It was a cold January morning at Glasgow’s Queen Street station in 2001 and I was waiting to interview an up-and-coming motorsport star called Susie Stoddart.
Within a few minutes of meeting her, two things had become clear. First, this ebullient teenager – she was then 19 – was determined to pursue her life in the fast lane all the way to the holy grail of Formula One.
But secondly, and she emphasised this with a firm click of the jaw which brooked no argument, the Scot from Oban had no interest in being viewed as a token female in the pit and paddock.
Or, as she expressed it: “Once I put my helmet on, my gender is irrelevant. The only thing that matters is how I perform in the car. The boys don’t expect special treatment. And neither should the girls.”
Almost 16 years on, Susie has retired, but only after taking great strides in her chosen domain. She graduated from karts and touring cars into the world of DTM and become an F1 test driver with Williams. She eventually made a special piece of history by taking part in qualifying at the British Grand Prix at Silverstone in 2014 and has created the Dare to be Different initiative to encourage more women to follow in her slipstream.
And she has become one of the most ubiquitous figures in her realm by approaching every challenge with a exhilarating enthusiasm and combination of silk and steel.
Nowadays, she is known as Susie Wolff after marrying Toto Wolff, one of the most influential people in F1, and the couple are expecting their first child later this year. But I’ve never forgotten the fashion in which she set out blazing her own trail.
As she told me: “Motorsport isn’t like tennis or football, where there are separate leagues and competitions for men and women. Once you climb into the vehicle, it is simply about how you perform as a driver and what you can do for your team.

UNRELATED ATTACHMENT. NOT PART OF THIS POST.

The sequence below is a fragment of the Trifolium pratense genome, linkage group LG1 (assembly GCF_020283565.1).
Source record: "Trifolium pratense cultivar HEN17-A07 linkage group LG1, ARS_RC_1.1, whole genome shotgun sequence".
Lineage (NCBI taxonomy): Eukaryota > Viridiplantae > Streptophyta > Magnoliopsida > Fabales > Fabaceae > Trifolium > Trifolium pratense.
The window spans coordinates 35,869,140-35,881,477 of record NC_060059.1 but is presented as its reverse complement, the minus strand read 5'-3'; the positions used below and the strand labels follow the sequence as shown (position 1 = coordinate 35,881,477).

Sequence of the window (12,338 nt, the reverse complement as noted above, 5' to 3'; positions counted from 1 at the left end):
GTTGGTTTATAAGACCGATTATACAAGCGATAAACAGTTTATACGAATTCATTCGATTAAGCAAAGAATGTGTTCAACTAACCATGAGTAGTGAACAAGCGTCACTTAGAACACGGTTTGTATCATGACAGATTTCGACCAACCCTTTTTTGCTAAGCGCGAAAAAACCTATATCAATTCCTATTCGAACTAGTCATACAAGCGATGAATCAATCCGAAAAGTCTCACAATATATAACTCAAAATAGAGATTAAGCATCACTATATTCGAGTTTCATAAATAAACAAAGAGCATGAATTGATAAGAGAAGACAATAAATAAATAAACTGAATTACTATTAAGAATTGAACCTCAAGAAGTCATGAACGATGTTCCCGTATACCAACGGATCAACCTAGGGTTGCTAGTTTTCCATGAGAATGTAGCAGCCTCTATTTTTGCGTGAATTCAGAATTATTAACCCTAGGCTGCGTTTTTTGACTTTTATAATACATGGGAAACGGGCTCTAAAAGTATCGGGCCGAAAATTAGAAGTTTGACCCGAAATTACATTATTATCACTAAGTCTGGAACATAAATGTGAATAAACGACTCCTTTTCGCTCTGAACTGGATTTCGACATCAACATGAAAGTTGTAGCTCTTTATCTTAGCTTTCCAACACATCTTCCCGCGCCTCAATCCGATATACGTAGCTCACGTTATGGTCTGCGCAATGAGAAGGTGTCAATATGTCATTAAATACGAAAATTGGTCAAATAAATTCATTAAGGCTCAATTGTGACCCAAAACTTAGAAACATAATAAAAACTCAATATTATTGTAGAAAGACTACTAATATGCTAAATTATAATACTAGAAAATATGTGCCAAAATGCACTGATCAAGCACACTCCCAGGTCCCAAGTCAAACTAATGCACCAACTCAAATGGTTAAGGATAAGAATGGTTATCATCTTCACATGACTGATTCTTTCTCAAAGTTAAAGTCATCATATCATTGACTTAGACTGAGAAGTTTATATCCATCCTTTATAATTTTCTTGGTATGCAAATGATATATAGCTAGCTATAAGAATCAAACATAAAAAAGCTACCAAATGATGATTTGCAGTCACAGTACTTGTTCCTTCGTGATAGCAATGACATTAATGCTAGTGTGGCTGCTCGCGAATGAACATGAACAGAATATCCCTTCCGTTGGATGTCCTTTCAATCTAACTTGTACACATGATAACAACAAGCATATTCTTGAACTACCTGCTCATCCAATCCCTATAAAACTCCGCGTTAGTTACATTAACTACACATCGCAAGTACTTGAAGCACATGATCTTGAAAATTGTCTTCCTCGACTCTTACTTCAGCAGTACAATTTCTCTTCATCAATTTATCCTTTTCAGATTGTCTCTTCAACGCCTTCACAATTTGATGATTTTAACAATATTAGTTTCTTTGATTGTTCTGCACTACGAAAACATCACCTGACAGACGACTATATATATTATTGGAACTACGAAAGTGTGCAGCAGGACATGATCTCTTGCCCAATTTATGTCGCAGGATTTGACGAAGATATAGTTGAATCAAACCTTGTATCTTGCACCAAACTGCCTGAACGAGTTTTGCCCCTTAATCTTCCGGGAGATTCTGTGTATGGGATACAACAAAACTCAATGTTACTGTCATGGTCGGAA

“I worked hard to get to F1. It’s not easy: you have to give it everything you’ve got. And even if you have all the talent in the world, it’s expensive.
“However, if you succeed, it has to be 100% on merit and not just a gimmick. I’ve followed that approach during all my time in a racing car.”
She isn’t big and she certainly isn’t bad, but this is one Wolff with a fierce determination and a commitment to keep breaking down barriers wherever she ventures in her life. As she told the Press and Journal, during the course of a wide-ranging interview, Susie appreciates there are no short cuts in the campaign for women drivers to be taken seriously at the highest level.
She said: “When I decided to stop racing, I realised that, in chasing my F1 dream, I had become a role model for many and therefore, I wanted to give something back to the sport which had given me so much.
“The idea of inspiring the next generation of young women came at the end of 2015 and I launched Dare to be Different the following year, together with the governing body of UK motorsport, the MSA.
“Basically, we want to inspire young girls into perceived male-dominated environments and professions. We run a series of events around the UK, where girls get the chance to take to the race track and also participate in a range of challenges from engineering through to nutrition and fitness sessions and even presenting to a [Sky Sports] camera.
“Despite only having just begun, I really believe we’ve started to make an impact. Last year, we held seven headline events and, so far, have reached over 32,000 pupils. This year, we have even more events planned and, of course, we’ll be visiting Scotland again.
“Motorsport has come on in leaps and bounds since I started, but there is still a long way to go. All of the Dare to be Different ambassadors work in the sport in some way, from systems engineer, Victoria Guppy, to mechanic, Charlie Broughton, and racing driver, Alice Powell. These women are leading my example and inspiring young girls and women around the country, but there is still room for so many more.
“The fact is that racing in Formula 1 is incredibly tough, no matter your gender, and I believe the reason there are so few women is simply a numbers game. If you have 1,000 young boys racing against 20 girls, with just 22 seats on the starting grid, it’s easy to see which group has the higher chance of success.”
In the late 1980s, you might have found a resilient little girl tinkering with machinery and becoming fascinated with the minutiae of motoring at her parents’ garage. At weekends, she would venture to all manner of tracks across the country and it soon grew obvious that Susie possessed her own panache, personality and vital va va voom.